RWE 101 – Do I Need IRB Approval for My Observational Study?

RWE 101 – Do I Need IRB Approval for My Observational Study?

In general, observational studies that involve human subjects require Institutional Review Board (IRB) approval to ensure that the study is conducted in an ethical manner and that the rights and welfare of study participants are protected. This applies to both clinical trials and observational studies, including those using real-world evidence (RWE).

IRB approval is required because observational studies may involve the collection of personal or sensitive information from study participants, or the implementation of interventions or procedures that may pose risks to participants. IRBs review study protocols to ensure that the study design is scientifically sound, that the risks to participants are minimized, and that the potential benefits of the study outweigh any potential harms.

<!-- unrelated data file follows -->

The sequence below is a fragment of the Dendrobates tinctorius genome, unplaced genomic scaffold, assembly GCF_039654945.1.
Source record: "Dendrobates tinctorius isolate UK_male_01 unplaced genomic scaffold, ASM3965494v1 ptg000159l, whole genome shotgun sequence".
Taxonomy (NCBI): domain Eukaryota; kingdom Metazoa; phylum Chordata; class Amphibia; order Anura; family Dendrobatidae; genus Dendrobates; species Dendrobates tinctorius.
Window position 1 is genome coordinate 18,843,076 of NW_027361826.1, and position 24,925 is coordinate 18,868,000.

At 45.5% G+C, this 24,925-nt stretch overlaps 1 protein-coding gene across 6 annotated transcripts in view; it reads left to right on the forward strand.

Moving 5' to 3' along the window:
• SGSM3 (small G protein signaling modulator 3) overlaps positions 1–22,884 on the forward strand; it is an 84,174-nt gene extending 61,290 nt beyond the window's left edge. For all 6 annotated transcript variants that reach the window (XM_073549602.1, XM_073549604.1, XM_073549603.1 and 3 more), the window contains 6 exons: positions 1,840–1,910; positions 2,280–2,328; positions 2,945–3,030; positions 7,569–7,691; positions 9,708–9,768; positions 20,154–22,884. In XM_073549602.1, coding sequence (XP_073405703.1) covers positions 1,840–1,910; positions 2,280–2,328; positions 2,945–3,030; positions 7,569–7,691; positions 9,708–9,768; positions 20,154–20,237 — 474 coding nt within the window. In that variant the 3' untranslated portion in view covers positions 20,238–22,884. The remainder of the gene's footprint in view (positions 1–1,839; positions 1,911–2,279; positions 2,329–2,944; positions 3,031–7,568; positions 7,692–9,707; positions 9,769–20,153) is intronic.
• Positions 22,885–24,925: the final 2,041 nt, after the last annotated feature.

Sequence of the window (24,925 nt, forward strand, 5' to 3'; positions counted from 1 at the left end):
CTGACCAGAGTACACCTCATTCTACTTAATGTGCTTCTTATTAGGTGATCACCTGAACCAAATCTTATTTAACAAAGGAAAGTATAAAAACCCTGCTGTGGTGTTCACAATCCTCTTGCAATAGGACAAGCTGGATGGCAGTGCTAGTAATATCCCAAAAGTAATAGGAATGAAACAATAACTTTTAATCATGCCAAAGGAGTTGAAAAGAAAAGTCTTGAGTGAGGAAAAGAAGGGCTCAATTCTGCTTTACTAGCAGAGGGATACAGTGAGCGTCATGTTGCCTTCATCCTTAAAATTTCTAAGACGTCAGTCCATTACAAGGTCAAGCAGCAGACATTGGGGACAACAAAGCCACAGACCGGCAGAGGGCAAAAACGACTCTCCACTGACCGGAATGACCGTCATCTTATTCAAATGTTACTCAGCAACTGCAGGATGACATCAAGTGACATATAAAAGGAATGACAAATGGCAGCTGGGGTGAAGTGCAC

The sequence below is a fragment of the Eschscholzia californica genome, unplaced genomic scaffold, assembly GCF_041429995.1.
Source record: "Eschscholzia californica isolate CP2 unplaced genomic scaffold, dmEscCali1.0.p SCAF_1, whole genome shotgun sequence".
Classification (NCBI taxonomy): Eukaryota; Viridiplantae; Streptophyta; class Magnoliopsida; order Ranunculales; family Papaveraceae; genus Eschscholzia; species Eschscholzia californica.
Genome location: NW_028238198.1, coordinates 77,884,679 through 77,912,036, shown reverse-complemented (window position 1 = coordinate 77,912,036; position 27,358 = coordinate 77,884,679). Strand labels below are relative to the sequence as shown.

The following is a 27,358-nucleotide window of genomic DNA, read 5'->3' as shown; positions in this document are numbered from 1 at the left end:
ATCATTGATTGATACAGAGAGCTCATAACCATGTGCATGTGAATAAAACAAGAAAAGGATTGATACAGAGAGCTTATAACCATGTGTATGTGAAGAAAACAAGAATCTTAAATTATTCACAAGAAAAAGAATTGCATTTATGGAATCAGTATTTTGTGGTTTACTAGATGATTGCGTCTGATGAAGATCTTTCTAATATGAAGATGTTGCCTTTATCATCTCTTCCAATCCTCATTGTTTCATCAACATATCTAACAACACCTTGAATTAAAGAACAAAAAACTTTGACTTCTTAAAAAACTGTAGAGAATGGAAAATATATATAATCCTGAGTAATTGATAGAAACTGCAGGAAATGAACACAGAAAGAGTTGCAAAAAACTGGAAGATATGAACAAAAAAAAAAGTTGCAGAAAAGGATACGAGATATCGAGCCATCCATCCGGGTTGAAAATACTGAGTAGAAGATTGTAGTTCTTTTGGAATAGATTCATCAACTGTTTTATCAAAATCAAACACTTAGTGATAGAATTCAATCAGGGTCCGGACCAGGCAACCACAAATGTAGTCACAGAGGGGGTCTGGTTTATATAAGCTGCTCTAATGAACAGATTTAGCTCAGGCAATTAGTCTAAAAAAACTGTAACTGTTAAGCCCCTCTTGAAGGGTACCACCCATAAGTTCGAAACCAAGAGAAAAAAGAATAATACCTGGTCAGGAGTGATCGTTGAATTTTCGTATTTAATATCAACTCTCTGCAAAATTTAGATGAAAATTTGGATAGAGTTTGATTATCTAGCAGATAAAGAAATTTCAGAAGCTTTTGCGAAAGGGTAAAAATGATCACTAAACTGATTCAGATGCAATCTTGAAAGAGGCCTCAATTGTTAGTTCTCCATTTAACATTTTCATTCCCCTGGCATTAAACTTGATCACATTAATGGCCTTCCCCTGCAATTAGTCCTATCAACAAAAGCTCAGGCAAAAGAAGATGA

However, there are some exceptions to this requirement for IRB approval. For example, if the RWE study uses de-identified data and does not involve any interventions or interactions with human subjects, IRB approval may not be required. Additionally, certain types of RWE studies may be exempt from IRB review under certain circumstances, such as studies that use existing data and do not involve the collection of new data from human subjects.

It is important to note that the specific requirements for IRB approval may vary by country or region, and by the specific study design and research question. Therefore, it is important to consult with local regulations and guidelines, as well as with an IRB or ethics committee, to determine whether IRB approval is required for a specific observational study using RWE.

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